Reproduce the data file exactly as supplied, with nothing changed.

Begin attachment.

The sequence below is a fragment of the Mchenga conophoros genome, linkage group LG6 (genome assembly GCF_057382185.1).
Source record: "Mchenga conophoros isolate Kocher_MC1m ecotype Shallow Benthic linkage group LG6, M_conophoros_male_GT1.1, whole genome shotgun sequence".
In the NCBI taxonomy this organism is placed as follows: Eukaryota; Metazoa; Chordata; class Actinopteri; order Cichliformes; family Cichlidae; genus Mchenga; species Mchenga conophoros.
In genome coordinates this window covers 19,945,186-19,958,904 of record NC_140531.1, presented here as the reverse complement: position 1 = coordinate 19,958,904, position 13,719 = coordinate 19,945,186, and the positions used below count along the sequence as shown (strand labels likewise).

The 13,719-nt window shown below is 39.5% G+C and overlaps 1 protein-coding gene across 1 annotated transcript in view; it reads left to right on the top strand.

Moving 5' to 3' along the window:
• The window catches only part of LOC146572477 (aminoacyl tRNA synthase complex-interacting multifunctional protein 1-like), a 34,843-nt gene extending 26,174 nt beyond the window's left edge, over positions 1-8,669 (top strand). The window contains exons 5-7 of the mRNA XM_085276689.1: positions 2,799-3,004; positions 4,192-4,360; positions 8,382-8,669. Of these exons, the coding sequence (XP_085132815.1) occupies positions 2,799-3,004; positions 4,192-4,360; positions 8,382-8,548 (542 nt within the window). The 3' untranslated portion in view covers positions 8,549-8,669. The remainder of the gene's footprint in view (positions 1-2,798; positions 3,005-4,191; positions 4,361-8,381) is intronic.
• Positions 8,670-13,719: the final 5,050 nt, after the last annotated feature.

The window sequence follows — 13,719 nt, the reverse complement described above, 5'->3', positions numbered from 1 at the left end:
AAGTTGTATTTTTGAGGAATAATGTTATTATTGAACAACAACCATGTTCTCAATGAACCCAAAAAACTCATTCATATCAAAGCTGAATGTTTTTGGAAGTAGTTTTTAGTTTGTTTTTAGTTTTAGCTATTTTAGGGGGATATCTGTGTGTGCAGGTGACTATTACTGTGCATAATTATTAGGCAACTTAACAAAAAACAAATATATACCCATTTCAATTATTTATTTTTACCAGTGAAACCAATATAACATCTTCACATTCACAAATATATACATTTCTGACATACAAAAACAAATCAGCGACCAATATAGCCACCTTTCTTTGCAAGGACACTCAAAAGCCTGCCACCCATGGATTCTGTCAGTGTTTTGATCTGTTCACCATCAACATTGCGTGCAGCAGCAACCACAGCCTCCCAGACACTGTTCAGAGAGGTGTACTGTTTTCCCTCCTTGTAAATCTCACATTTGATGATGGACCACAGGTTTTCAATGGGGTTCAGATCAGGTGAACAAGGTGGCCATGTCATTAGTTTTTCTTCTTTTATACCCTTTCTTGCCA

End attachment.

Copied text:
The sequence below is a fragment of the Mchenga conophoros genome, linkage group LG6 (genome assembly GCF_057382185.1).
Source record: "Mchenga conophoros isolate Kocher_MC1m ecotype Shallow Benthic linkage group LG6, M_conophoros_male_GT1.1, whole genome shotgun sequence".
In the NCBI taxonomy this organism is placed as follows: Eukaryota; Metazoa; Chordata; class Actinopteri; order Cichliformes; family Cichlidae; genus Mchenga; species Mchenga conophoros.
In genome coordinates this window covers 19,945,186-19,958,904 of record NC_140531.1, presented here as the reverse complement: position 1 = coordinate 19,958,904, position 13,719 = coordinate 19,945,186, and the positions used below count along the sequence as shown (strand labels likewise).

The 13,719-nt window shown below is 39.5% G+C and overlaps 1 protein-coding gene across 1 annotated transcript in view; it reads left to right on the top strand.

Moving 5' to 3' along the window:
• The window catches only part of LOC146572477 (aminoacyl tRNA synthase complex-interacting multifunctional protein 1-like), a 34,843-nt gene extending 26,174 nt beyond the window's left edge, over positions 1-8,669 (top strand). The window contains exons 5-7 of the mRNA XM_085276689.1: positions 2,799-3,004; positions 4,192-4,360; positions 8,382-8,669. Of these exons, the coding sequence (XP_085132815.1) occupies positions 2,799-3,004; positions 4,192-4,360; positions 8,382-8,548 (542 nt within the window). The 3' untranslated portion in view covers positions 8,549-8,669. The remainder of the gene's footprint in view (positions 1-2,798; positions 3,005-4,191; positions 4,361-8,381) is intronic.
• Positions 8,670-13,719: the final 5,050 nt, after the last annotated feature.

The window sequence follows — 13,719 nt, the reverse complement described above, 5'->3', positions numbered from 1 at the left end:
AAGTTGTATTTTTGAGGAATAATGTTATTATTGAACAACAACCATGTTCTCAATGAACCCAAAAAACTCATTCATATCAAAGCTGAATGTTTTTGGAAGTAGTTTTTAGTTTGTTTTTAGTTTTAGCTATTTTAGGGGGATATCTGTGTGTGCAGGTGACTATTACTGTGCATAATTATTAGGCAACTTAACAAAAAACAAATATATACCCATTTCAATTATTTATTTTTACCAGTGAAACCAATATAACATCTTCACATTCACAAATATATACATTTCTGACATACAAAAACAAATCAGCGACCAATATAGCCACCTTTCTTTGCAAGGACACTCAAAAGCCTGCCACCCATGGATTCTGTCAGTGTTTTGATCTGTTCACCATCAACATTGCGTGCAGCAGCAACCACAGCCTCCCAGACACTGTTCAGAGAGGTGTACTGTTTTCCCTCCTTGTAAATCTCACATTTGATGATGGACCACAGGTTTTCAATGGGGTTCAGATCAGGTGAACAAGGTGGCCATGTCATTAGTTTTTCTTCTTTTATACCCTTTCTTGCCA